One of Boston’s highest–profile energy entrepreneurs, Christina Lampe–Onnerud, is moving to Connecticut to join one of the world’s biggest hedge fund managers, Bridgewater Associates. Lampe–Onnerud is a former Arthur D. Little scientist who in 2004 founded Boston–Power, a maker of lithium ion batteries for laptops and electric vehicles. The company attracted customers like HP and Saab. But Lampe–Onnerud dialed down her involvement with the company in 2012, after it raised a big new funding round and shifted much of its operations to China.
“The thing I love [about Bridgewater] is it’s a really high caliber team,” she says. “I have every intention of giving everything I can and learning everything I can.”
But Lampe–Onnerud says that she and her husband, Per, have also formed a new energy startup called Cadenza Innovation [formerly CLOTEAM, LLC]. The company won a $40,000 grant from the Massachusetts Clean Energy Center in February. In the press release, Cadenza Innovation was said to be working on “a lower cost and higher safety energy storage systems using battery technology….With improved performance, in combination with greater safety and cost reductions in battery storage, Cadenza’s innovations will enable electric drive and energy storage globally.” Per Onnerud had previously been the Chief Technology Officer at Boston–Power.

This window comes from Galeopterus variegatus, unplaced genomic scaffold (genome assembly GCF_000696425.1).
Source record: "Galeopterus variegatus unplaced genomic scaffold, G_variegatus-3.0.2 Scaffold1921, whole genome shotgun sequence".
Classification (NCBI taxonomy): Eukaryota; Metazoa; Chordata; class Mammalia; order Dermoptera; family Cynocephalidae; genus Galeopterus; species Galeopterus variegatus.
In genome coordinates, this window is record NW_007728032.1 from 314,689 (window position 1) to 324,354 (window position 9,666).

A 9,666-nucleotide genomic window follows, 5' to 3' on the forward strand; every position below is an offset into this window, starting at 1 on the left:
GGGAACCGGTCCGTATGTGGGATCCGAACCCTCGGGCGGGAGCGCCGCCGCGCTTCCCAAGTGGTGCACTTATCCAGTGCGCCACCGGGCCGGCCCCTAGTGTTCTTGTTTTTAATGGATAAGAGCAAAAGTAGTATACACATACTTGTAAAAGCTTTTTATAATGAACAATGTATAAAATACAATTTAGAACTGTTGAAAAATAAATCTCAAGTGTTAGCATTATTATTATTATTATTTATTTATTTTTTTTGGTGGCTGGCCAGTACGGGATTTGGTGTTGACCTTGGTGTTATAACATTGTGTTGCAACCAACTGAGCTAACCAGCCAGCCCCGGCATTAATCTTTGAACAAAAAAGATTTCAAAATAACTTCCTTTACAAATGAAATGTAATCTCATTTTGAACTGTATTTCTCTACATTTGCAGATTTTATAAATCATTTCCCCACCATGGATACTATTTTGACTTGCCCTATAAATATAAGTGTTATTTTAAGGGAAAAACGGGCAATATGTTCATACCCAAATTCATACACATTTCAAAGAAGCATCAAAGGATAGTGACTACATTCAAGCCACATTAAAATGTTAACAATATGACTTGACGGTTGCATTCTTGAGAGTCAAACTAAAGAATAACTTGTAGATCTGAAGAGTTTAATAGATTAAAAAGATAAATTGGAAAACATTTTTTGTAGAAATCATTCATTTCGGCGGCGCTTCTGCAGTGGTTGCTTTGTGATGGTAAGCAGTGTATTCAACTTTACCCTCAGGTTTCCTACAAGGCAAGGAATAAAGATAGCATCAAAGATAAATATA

Christina tells me that the job with Bridgewater is very much full–time, and that the family is in the midst of closing on a house in Westport, Connecticut, where the firm is headquartered. As for Cadenza Innovation, “Per is running it. Some of the people working with him are new people, and some were at Boston–Power. It’s really a technical team right now. It will take a couple years to demonstrate if this idea is a good one.” She says the company has team members spread across Massachusetts, Connecticut, and Rhode Island. “We can angel finance it ourselves,” she says, but adds that “we are in discussions with other sources of funding.”
Lampe–Onnerud has one of the more optimistic personalities you’ll ever encounter, and so it isn’t a surprise when she says, “I am very sure that the energy space will come back.”
By Scott Kirsner, Boston Globe columnist
May 23, 2013